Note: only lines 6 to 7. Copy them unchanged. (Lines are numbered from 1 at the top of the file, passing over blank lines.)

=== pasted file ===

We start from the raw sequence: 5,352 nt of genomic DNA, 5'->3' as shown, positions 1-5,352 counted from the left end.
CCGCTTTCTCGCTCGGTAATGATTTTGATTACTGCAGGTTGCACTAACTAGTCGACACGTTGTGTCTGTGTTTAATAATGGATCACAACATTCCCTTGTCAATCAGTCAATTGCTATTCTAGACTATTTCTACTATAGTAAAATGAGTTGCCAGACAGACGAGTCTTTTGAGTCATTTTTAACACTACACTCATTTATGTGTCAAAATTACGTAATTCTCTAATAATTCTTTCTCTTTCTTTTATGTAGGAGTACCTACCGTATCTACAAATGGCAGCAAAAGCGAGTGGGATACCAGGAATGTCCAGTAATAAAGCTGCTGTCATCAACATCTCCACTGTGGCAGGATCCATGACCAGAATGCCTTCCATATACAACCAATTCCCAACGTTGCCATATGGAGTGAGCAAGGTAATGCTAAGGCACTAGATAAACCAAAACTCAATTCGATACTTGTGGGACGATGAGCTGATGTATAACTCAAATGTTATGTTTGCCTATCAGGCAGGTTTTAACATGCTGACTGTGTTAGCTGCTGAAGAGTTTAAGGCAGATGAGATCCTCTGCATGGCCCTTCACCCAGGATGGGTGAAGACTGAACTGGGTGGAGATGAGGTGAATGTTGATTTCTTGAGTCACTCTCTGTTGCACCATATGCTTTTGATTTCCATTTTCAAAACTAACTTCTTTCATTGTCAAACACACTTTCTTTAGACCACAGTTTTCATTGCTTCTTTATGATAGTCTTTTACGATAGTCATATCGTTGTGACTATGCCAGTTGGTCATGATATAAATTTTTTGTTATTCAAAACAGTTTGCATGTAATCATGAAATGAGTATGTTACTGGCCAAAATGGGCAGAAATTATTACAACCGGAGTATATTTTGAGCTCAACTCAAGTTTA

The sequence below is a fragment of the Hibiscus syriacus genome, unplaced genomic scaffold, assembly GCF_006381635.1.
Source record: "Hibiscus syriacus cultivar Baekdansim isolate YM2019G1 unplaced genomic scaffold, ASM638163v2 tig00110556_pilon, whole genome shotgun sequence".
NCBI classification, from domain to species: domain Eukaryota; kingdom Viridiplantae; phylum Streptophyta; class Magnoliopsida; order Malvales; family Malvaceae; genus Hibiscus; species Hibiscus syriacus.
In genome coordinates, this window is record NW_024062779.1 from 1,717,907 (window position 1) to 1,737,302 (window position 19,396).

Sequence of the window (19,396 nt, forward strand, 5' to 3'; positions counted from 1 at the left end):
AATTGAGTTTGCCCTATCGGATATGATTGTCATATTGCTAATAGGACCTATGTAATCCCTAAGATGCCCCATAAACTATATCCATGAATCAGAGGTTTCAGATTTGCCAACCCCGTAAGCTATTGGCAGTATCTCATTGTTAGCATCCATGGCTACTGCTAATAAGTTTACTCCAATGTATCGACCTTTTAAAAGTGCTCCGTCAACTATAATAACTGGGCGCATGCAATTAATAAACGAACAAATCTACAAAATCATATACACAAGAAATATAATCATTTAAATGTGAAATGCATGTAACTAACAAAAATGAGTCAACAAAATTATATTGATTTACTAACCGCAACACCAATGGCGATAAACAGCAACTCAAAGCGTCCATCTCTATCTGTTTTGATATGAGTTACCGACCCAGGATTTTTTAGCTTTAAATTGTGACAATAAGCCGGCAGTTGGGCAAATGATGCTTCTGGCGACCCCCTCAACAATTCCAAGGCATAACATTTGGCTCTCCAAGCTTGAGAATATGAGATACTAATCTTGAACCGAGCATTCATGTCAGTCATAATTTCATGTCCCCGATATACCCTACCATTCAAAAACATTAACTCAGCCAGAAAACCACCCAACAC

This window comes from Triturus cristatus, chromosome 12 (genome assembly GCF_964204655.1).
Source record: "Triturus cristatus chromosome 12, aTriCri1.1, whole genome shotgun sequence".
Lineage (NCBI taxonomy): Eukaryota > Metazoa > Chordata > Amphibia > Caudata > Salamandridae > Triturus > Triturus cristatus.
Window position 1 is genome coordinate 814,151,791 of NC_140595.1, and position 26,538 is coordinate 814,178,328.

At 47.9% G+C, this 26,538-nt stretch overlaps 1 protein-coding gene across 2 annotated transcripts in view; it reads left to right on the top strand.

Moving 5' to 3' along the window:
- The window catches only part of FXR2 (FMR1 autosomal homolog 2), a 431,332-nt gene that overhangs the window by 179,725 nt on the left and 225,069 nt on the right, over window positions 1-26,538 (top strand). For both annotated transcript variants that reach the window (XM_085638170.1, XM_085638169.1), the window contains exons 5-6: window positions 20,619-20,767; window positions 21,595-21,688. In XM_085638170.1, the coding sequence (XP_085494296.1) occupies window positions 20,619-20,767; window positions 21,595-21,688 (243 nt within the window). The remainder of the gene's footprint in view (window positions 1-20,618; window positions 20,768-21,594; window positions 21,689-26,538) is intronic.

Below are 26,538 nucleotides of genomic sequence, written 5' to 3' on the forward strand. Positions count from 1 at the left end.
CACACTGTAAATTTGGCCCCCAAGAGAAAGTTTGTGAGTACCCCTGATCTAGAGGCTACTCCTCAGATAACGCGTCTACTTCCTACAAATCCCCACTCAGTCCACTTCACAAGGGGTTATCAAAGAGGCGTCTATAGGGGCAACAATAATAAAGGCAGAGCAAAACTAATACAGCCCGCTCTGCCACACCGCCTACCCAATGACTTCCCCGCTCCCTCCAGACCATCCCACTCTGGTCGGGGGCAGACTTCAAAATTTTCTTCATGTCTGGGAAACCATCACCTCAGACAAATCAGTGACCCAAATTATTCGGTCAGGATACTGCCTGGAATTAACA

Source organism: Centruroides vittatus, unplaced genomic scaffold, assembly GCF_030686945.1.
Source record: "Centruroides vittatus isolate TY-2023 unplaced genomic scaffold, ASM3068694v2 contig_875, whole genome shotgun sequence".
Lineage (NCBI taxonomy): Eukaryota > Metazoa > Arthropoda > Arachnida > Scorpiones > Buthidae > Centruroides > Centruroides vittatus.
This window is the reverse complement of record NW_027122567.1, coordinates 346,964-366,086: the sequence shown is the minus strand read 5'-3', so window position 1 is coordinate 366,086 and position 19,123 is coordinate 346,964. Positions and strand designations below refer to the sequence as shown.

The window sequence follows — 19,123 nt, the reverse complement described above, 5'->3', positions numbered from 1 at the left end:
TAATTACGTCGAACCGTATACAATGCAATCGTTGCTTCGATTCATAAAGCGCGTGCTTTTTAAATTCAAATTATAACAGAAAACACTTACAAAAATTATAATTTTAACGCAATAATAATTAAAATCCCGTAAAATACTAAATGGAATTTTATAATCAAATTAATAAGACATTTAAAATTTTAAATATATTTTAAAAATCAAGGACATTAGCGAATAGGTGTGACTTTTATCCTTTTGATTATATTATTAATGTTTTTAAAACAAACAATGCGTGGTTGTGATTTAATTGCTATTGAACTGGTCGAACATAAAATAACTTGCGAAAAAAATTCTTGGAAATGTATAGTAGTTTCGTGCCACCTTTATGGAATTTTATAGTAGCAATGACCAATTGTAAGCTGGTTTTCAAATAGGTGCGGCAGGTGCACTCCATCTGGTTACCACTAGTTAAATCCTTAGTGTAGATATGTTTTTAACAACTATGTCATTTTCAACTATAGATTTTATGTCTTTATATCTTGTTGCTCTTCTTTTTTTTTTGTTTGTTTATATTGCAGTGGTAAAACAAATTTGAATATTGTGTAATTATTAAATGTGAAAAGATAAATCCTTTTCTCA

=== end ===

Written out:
In genome coordinates, this window is record NW_024062779.1 from 1,717,907 (window position 1) to 1,737,302 (window position 19,396).

Sequence of the window (19,396 nt, forward strand, 5' to 3'; positions counted from 1 at the left end):